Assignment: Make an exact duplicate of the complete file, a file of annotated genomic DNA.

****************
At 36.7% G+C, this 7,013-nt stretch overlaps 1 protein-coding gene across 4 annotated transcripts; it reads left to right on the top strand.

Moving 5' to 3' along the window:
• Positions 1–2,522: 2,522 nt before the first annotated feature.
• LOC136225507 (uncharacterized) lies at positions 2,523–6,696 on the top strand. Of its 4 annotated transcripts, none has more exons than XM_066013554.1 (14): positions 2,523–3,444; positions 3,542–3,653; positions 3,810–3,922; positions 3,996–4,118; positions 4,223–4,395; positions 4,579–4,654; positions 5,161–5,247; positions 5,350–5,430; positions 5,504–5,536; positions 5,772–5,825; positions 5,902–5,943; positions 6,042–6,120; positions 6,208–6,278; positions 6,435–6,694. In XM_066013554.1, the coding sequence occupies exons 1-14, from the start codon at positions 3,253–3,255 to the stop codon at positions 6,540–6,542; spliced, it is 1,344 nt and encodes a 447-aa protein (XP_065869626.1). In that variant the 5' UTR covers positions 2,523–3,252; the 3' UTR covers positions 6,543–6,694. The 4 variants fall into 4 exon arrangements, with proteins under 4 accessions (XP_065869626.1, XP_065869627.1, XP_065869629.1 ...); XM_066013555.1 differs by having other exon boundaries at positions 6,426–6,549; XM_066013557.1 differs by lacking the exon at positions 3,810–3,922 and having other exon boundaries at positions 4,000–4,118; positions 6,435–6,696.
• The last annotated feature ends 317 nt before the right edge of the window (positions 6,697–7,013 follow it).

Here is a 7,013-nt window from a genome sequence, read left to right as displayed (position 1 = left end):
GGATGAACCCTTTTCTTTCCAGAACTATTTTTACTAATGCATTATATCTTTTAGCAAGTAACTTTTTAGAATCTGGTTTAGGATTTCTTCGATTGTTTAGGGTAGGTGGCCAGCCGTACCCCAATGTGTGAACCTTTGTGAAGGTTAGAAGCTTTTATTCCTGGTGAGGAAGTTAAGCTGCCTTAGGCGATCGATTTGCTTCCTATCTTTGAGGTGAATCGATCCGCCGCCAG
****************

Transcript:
At 36.7% G+C, this 7,013-nt stretch overlaps 1 protein-coding gene across 4 annotated transcripts; it reads left to right on the top strand.

Moving 5' to 3' along the window:
• Positions 1–2,522: 2,522 nt before the first annotated feature.
• LOC136225507 (uncharacterized) lies at positions 2,523–6,696 on the top strand. Of its 4 annotated transcripts, none has more exons than XM_066013554.1 (14): positions 2,523–3,444; positions 3,542–3,653; positions 3,810–3,922; positions 3,996–4,118; positions 4,223–4,395; positions 4,579–4,654; positions 5,161–5,247; positions 5,350–5,430; positions 5,504–5,536; positions 5,772–5,825; positions 5,902–5,943; positions 6,042–6,120; positions 6,208–6,278; positions 6,435–6,694. In XM_066013554.1, the coding sequence occupies exons 1-14, from the start codon at positions 3,253–3,255 to the stop codon at positions 6,540–6,542; spliced, it is 1,344 nt and encodes a 447-aa protein (XP_065869626.1). In that variant the 5' UTR covers positions 2,523–3,252; the 3' UTR covers positions 6,543–6,694. The 4 variants fall into 4 exon arrangements, with proteins under 4 accessions (XP_065869626.1, XP_065869627.1, XP_065869629.1 ...); XM_066013555.1 differs by having other exon boundaries at positions 6,426–6,549; XM_066013557.1 differs by lacking the exon at positions 3,810–3,922 and having other exon boundaries at positions 4,000–4,118; positions 6,435–6,696.
• The last annotated feature ends 317 nt before the right edge of the window (positions 6,697–7,013 follow it).

Here is a 7,013-nt window from a genome sequence, read left to right as displayed (position 1 = left end):
GGATGAACCCTTTTCTTTCCAGAACTATTTTTACTAATGCATTATATCTTTTAGCAAGTAACTTTTTAGAATCTGGTTTAGGATTTCTTCGATTGTTTAGGGTAGGTGGCCAGCCGTACCCCAATGTGTGAACCTTTGTGAAGGTTAGAAGCTTTTATTCCTGGTGAGGAAGTTAAGCTGCCTTAGGCGATCGATTTGCTTCCTATCTTTGAGGTGAATCGATCCGCCGCCAG